“Wil­son took di­rect aim at Mon­tesquieu as the source of the Framers’ sin­gle-mind­ed and sup­pos­ed­ly mis­placed re­liance on di­vid­ed gov­ern­ment.” -Mark R. Levin

“The weight­iest im­port of the mat­ter is seen on­ly when it is re­mem­bered that the courts are the in­stru­ments of the na­tion’s growth, and that the way in which they serve that use will have much to do with the in­tegri­ty of ev­ery na­tion­al pro­cess. If they de­ter­mine what pow­ers are to be ex­er­cised un­der the Con­sti­tu­tion, they by the same to­ken de­ter­mine al­so the ad­equa­cy of the Con­sti­tu­tion in re­spect of the needs and in­ter­ests of the na­tion; our con­science in mat­ters of law and our op­por­tu­ni­ty in mat­ters of pol­itics are in their hands.”

“Wil­son ar­gued fur­ther, as he had to, that the fed­er­al courts are not bound to the Con­sti­tu­tion.” -Mark Levin

“the Pres­ident is at lib­er­ty, both in law and con­science, to be as big a man as he can. His ca­pac­ity will set the lim­it; and if Congress be over­borne by him, it will be no fault of the mak­ers of the Con­sti­tu­tion,—it will be from no lack of con­sti­tu­tion­al pow­ers on its part, but on­ly be­cause the Pres­ident has the na­tion be­hind him, and Congress has not.”

“For Wil­son, the fed­er­al gov­ern­ment, and par­tic­ular­ly the pres­ident, takes on the qual­ities of Hobbes’s Sovereign.” -Mark R. Levin
“The trou­ble with the the­ory [of lim­it­ed, di­vided gov­ern­ment] is that gov­ern­ment is not a ma­chine, but a liv­ing thing.… It is mod­ified by its en­vi­ron­ment, ne­ces­si­tat­ed by its tasks, shaped to its func­tions by the sheer pres­sure of life. No liv­ing thing can have its or­gans off­set against each oth­er as checks, and live. On the con­trary, its life is de­pen­dent up­on their quick co­op­er­ation, their ready re­sponse to the com­mands of in­stinct or in­tel­li­gence, their am­ica­ble com­mu­ni­ty of pur­pose. Gov­ern­ment is not a body of blind forces; it is a body of men, with high­ly dif­fer­en­ti­at­ed func­tions, no doubt, in our mod­ern day of spe­cial­iza­tion, but with a com­mon task and pur­pose. Their co­op­er­ation is in­dis­pens­able, their war­fare fa­tal. There can be no suc­cess­ful gov­ern­ment with­out lead­er­ship or with­out the in­ti­mate, al­most in­stinc­tive, co­or­di­na­tion of the or­gans of life and ac­tion. This is not the­ory, but fact, and dis­plays its force as fact, what­ev­er the­ories may be thrown across its track. Liv­ing po­lit­ical con­sti­tu­tions must be Dar­wini­an in struc­ture and in prac­tice.”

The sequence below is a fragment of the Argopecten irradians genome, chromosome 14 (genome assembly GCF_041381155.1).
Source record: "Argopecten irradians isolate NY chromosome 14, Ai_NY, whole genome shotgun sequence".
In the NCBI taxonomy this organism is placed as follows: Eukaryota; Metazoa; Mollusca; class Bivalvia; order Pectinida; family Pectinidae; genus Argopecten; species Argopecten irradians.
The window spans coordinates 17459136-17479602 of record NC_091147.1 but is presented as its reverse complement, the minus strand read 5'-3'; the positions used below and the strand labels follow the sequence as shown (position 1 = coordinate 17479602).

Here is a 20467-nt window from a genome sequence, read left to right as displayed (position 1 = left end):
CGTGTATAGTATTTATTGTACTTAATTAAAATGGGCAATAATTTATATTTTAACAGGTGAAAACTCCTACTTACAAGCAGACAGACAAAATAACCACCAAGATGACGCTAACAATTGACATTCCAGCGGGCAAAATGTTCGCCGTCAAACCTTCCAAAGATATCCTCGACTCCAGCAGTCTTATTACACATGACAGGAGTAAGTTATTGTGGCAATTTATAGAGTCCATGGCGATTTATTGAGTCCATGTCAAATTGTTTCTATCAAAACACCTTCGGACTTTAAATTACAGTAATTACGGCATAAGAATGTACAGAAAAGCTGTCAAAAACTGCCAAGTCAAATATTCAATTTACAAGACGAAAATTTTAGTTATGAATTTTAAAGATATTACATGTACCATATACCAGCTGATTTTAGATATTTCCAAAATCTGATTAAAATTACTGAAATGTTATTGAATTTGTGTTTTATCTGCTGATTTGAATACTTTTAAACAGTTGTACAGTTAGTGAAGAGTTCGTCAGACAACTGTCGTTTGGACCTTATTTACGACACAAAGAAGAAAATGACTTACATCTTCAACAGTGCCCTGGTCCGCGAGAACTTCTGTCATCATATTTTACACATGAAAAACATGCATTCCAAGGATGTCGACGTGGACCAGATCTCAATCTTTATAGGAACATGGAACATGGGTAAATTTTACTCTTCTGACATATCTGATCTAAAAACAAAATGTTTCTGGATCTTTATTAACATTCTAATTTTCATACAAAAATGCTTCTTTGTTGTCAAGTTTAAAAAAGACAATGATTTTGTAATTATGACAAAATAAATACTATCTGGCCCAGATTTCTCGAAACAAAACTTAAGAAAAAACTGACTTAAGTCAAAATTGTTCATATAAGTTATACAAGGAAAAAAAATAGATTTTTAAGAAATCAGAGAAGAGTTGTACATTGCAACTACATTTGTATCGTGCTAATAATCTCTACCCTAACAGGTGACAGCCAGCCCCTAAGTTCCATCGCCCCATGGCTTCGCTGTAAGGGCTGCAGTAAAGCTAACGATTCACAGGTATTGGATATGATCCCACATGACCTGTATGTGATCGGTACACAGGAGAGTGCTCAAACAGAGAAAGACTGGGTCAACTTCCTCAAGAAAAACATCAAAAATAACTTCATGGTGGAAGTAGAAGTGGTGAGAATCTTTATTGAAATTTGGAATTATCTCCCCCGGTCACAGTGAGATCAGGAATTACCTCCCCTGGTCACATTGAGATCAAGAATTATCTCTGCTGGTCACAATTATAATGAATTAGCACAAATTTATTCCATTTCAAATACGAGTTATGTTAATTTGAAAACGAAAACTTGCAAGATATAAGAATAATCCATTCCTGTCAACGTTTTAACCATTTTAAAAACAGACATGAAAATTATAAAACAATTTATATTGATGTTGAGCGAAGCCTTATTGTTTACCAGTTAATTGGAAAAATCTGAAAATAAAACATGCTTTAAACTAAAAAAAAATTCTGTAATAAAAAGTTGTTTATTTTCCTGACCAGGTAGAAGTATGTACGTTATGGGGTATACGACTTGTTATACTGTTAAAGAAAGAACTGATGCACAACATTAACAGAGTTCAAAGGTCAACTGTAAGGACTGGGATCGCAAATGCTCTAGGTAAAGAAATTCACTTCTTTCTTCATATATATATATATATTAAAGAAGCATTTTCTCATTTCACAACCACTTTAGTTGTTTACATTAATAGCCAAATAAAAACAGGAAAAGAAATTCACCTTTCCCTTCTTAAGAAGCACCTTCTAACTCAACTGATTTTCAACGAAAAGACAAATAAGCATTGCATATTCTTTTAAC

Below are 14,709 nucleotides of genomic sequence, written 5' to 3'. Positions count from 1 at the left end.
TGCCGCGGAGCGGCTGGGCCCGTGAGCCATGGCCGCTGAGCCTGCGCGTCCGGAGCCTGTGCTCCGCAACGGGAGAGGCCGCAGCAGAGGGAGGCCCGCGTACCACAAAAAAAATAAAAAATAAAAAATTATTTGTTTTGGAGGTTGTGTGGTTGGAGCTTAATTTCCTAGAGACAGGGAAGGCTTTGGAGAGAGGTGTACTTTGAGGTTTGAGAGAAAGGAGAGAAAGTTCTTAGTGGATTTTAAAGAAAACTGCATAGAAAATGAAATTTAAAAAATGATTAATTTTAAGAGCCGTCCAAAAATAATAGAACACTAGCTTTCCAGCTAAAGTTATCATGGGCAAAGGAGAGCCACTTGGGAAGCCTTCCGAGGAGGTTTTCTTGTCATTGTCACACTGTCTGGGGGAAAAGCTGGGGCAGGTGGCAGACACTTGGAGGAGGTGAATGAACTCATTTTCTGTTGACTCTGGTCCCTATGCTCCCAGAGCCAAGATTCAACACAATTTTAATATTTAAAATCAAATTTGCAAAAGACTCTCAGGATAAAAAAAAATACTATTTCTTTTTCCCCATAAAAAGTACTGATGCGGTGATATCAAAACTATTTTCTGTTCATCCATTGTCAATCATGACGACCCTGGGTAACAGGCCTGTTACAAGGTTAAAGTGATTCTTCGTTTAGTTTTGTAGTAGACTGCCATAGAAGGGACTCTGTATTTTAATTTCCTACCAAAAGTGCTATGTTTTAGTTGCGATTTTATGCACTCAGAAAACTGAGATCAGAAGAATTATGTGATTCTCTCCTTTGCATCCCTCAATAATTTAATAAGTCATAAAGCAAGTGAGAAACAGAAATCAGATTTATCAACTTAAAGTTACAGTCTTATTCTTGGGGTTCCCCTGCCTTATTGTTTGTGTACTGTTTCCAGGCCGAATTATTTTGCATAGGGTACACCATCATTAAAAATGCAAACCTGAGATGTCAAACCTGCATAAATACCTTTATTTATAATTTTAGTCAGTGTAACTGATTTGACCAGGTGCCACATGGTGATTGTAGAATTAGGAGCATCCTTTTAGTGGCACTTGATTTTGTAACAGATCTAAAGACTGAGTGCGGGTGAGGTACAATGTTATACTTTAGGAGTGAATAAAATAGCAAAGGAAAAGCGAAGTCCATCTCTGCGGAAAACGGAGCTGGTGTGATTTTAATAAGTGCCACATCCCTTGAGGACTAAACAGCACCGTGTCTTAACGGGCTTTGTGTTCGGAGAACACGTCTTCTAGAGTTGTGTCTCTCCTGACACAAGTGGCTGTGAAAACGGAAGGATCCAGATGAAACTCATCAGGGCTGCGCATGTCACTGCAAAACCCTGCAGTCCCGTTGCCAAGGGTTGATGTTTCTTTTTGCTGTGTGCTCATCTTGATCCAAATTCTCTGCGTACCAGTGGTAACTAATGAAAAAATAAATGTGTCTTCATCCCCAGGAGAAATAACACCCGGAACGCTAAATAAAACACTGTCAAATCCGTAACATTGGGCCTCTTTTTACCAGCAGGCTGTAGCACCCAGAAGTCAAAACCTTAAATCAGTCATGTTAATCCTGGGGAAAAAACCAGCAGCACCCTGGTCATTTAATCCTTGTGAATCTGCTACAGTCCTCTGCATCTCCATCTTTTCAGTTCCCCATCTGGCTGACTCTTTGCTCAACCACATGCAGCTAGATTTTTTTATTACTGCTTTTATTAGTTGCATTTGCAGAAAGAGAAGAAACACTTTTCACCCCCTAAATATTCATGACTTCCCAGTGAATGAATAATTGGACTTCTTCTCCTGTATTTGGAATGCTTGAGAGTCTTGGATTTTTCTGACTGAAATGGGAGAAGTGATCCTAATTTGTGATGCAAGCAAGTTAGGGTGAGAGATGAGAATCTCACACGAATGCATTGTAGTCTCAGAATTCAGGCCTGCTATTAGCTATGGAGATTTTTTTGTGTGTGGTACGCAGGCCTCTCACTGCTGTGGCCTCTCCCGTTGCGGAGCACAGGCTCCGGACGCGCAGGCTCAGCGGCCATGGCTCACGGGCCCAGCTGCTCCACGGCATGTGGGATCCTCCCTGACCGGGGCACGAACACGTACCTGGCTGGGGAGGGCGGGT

“Wil­son’s ref­er­ence to Dar­win­ism high­lights his no­tion of the fed­er­al gov­ern­ment in a con­stant state of mo­tion and evo­lu­tion, where the Con­sti­tu­tion and the gov­ern­ment it es­tab­lish­es are no longer fixed or pre­dictable. The in­di­vid­ual and so­ci­ety gen­er­al­ly are to serve the nu­tri­tion­al de­mands for eter­nal gov­ern­men­tal growth, in the form of pow­er, de­mand­ed by Wil­son’s utopi­an dog­ma.” -Mark R. Levin

It is therefore becoming more and more true, as the business of the government becomes more and more complex and extended, that the President is becoming more and more a political and less and less an executive officer. His executive powers are in commission, while his political powers more and more center and accumulate upon him and are in their very nature personal and inalienable.